Original post at: http://ballastexistenz.wordpress.com/2014/04/30/expressions-of-posautivity/

2 Comments

Filed under Autism Positivity 2014, Autism Positivity Flash Blog, Expressions of PosAutivity, Flash Blog Posts

Many Facets of Expression: Expressions of PosAutivity #AutismPositivity2014

By Angel Mindretrofit

screen-shot-2014-04-21-at-6-45-04-pm

Today I am participating in the Expressions of PosAutivity, I was not sure if I was going to be able to express what I had hoped to … I am still not sure I did, but I do believe I share my positive experiences with expression and how important it is to not only be flexible with other’s ways of expression, but for ourselves as well.

Silently Spoke

I had words,
but could not speak
my eyes misled,
my smile inappropriate,
this body danced,
it pounced and pranced — I spoke

I had many words without a useful mouth,
lips tied; double knotted, invisible string
eyes blinked immeasurable worlds
ears that sang colors for no one to feel
my hands stroked brushes in minglings,
emotions without voice — I spoke

my own personal meltdowns,
shutdowns raging in a stoic face,
masked and cradled in between scratching hands,
nails penetrating flesh,
scars coated in silenced words,
erupting to speak out,
words aggressively broke free,
these fingers glided letters in form — I spoke

~~~~~~

I shared a poem first because many times, it is my only way I can express myself. With poetry, I find that words flow out easily – they are the parts of me that are stirring, but I have no understanding about them. I can write out in bursts of words, then it can take hours, days, weeks, and yes, even years to finally grasp what my mind and/or body were trying to tell me. When the words come, in that moment I feel deeply connected to myself and others who may be in my thoughts. I may not have the fullness of why, but I do know that in that moment the expression makes perfect sense and will manifest answers or connections to other things at some point in time — that brings me peace and comfort.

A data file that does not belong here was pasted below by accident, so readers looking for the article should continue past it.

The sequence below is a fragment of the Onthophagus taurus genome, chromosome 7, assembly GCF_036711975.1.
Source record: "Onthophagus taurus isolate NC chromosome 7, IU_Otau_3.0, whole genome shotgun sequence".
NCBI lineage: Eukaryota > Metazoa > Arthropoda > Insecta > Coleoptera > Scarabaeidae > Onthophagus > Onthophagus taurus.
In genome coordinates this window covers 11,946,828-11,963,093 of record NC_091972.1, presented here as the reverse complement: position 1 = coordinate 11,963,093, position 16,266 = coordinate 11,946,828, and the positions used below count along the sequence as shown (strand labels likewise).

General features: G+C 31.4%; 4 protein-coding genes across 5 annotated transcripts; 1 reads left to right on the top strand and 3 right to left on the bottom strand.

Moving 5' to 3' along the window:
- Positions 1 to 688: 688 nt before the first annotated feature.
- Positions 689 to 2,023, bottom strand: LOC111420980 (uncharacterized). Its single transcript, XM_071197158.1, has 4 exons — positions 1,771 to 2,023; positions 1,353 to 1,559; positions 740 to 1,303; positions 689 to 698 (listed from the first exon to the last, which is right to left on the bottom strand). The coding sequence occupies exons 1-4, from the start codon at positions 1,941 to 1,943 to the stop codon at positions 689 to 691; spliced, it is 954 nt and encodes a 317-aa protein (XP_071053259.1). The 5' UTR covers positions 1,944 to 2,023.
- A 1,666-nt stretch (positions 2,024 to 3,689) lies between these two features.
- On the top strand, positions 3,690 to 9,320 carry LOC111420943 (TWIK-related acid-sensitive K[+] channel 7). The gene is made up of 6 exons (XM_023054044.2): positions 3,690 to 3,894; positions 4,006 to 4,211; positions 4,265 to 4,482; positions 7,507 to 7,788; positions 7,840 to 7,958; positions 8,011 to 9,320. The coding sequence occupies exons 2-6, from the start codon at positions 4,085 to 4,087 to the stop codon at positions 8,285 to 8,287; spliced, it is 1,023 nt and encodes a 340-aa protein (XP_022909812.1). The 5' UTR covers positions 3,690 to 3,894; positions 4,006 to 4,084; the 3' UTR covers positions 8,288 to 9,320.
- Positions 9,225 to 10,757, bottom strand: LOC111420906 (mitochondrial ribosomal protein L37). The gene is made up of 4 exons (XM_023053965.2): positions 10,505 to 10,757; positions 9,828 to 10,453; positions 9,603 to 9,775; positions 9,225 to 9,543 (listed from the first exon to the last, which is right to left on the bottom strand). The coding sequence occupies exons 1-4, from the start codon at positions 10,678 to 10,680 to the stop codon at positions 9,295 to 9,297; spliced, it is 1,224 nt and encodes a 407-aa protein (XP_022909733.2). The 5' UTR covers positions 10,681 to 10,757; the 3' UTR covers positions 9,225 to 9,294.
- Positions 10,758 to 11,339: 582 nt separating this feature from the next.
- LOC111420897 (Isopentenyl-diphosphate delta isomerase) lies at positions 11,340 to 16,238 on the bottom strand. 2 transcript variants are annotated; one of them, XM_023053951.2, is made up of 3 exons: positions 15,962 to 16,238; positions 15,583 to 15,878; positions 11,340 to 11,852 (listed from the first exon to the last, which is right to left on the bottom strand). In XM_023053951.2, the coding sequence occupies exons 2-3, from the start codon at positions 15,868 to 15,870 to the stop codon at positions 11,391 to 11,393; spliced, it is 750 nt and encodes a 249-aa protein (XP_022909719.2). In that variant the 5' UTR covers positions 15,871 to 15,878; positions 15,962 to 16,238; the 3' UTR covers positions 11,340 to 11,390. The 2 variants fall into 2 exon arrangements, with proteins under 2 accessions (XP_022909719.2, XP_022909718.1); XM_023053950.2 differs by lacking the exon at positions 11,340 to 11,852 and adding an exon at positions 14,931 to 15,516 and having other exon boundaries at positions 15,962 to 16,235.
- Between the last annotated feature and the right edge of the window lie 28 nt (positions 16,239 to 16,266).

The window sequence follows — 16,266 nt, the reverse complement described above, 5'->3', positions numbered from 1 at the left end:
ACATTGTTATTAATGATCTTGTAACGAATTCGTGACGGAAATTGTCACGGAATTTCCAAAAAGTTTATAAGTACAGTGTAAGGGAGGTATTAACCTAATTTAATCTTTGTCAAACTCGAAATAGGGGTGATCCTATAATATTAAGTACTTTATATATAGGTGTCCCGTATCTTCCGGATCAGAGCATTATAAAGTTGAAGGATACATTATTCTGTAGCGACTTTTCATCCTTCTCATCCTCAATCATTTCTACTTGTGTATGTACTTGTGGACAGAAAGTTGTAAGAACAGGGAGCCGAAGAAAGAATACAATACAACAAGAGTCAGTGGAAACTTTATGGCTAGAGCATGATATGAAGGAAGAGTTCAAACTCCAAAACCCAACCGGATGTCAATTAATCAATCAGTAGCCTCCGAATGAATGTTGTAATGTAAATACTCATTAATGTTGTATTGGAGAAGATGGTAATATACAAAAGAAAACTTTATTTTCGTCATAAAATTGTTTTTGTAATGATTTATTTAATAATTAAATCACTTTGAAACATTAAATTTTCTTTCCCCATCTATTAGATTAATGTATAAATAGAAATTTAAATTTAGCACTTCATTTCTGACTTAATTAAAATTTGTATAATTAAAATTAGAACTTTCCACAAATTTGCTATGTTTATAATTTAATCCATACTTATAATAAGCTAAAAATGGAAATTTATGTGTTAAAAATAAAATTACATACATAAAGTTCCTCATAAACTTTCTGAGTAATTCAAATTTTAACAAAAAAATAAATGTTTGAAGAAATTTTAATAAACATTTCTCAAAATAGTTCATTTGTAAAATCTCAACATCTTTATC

I think that the Autism Positivity flashblog has been an incredible source of enlightenment.

I personally have gained new insights about how people communicate and express themselves since it started. As I have experienced the various ways of expression within our Autism Community in general over the years, it has given me insights into my children, my husband, and myself. Reading from so many perspectives and personal journeys has opened my mind and heart even more each time people share. I have enjoyed reading the posts shared in our community from Autism Positivity and find such a comfort when reading the posts. This year, I am very excited to read what others have to share about expression and more from their unique points of view.